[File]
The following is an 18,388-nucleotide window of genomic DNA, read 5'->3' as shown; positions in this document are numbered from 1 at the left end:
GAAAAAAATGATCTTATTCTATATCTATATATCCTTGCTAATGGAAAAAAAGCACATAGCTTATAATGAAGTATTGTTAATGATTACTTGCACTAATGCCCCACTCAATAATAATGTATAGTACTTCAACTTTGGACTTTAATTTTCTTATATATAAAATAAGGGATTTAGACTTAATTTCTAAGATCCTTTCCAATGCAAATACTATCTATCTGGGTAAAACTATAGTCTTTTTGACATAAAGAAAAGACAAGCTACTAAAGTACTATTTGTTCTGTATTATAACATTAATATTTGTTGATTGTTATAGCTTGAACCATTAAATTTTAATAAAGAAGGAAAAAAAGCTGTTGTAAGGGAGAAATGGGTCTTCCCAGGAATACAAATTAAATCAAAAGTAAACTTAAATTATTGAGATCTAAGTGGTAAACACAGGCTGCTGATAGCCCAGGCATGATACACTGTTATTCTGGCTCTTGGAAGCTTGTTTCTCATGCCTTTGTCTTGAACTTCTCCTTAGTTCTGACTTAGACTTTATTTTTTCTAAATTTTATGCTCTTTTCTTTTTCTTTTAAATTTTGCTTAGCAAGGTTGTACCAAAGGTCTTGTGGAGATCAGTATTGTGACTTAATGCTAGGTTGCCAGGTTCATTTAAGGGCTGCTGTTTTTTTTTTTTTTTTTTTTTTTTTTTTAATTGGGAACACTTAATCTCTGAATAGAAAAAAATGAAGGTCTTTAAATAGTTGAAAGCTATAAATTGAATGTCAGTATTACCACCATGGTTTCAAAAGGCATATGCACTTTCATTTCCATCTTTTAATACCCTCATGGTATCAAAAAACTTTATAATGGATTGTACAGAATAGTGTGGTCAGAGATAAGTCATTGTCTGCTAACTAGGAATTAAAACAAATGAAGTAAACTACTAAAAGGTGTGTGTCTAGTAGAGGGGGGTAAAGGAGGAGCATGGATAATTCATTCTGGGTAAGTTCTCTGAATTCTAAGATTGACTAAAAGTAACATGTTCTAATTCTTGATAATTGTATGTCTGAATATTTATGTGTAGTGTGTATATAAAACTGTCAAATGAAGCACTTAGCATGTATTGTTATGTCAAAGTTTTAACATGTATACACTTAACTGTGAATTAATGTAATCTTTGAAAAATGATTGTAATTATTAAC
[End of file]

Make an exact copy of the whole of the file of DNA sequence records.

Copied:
The following is an 18,388-nucleotide window of genomic DNA, read 5'->3' as shown; positions in this document are numbered from 1 at the left end:
GAAAAAAATGATCTTATTCTATATCTATATATCCTTGCTAATGGAAAAAAAGCACATAGCTTATAATGAAGTATTGTTAATGATTACTTGCACTAATGCCCCACTCAATAATAATGTATAGTACTTCAACTTTGGACTTTAATTTTCTTATATATAAAATAAGGGATTTAGACTTAATTTCTAAGATCCTTTCCAATGCAAATACTATCTATCTGGGTAAAACTATAGTCTTTTTGACATAAAGAAAAGACAAGCTACTAAAGTACTATTTGTTCTGTATTATAACATTAATATTTGTTGATTGTTATAGCTTGAACCATTAAATTTTAATAAAGAAGGAAAAAAAGCTGTTGTAAGGGAGAAATGGGTCTTCCCAGGAATACAAATTAAATCAAAAGTAAACTTAAATTATTGAGATCTAAGTGGTAAACACAGGCTGCTGATAGCCCAGGCATGATACACTGTTATTCTGGCTCTTGGAAGCTTGTTTCTCATGCCTTTGTCTTGAACTTCTCCTTAGTTCTGACTTAGACTTTATTTTTTCTAAATTTTATGCTCTTTTCTTTTTCTTTTAAATTTTGCTTAGCAAGGTTGTACCAAAGGTCTTGTGGAGATCAGTATTGTGACTTAATGCTAGGTTGCCAGGTTCATTTAAGGGCTGCTGTTTTTTTTTTTTTTTTTTTTTTTTTTTTAATTGGGAACACTTAATCTCTGAATAGAAAAAAATGAAGGTCTTTAAATAGTTGAAAGCTATAAATTGAATGTCAGTATTACCACCATGGTTTCAAAAGGCATATGCACTTTCATTTCCATCTTTTAATACCCTCATGGTATCAAAAAACTTTATAATGGATTGTACAGAATAGTGTGGTCAGAGATAAGTCATTGTCTGCTAACTAGGAATTAAAACAAATGAAGTAAACTACTAAAAGGTGTGTGTCTAGTAGAGGGGGGTAAAGGAGGAGCATGGATAATTCATTCTGGGTAAGTTCTCTGAATTCTAAGATTGACTAAAAGTAACATGTTCTAATTCTTGATAATTGTATGTCTGAATATTTATGTGTAGTGTGTATATAAAACTGTCAAATGAAGCACTTAGCATGTATTGTTATGTCAAAGTTTTAACATGTATACACTTAACTGTGAATTAATGTAATCTTTGAAAAATGATTGTAATTATTAAC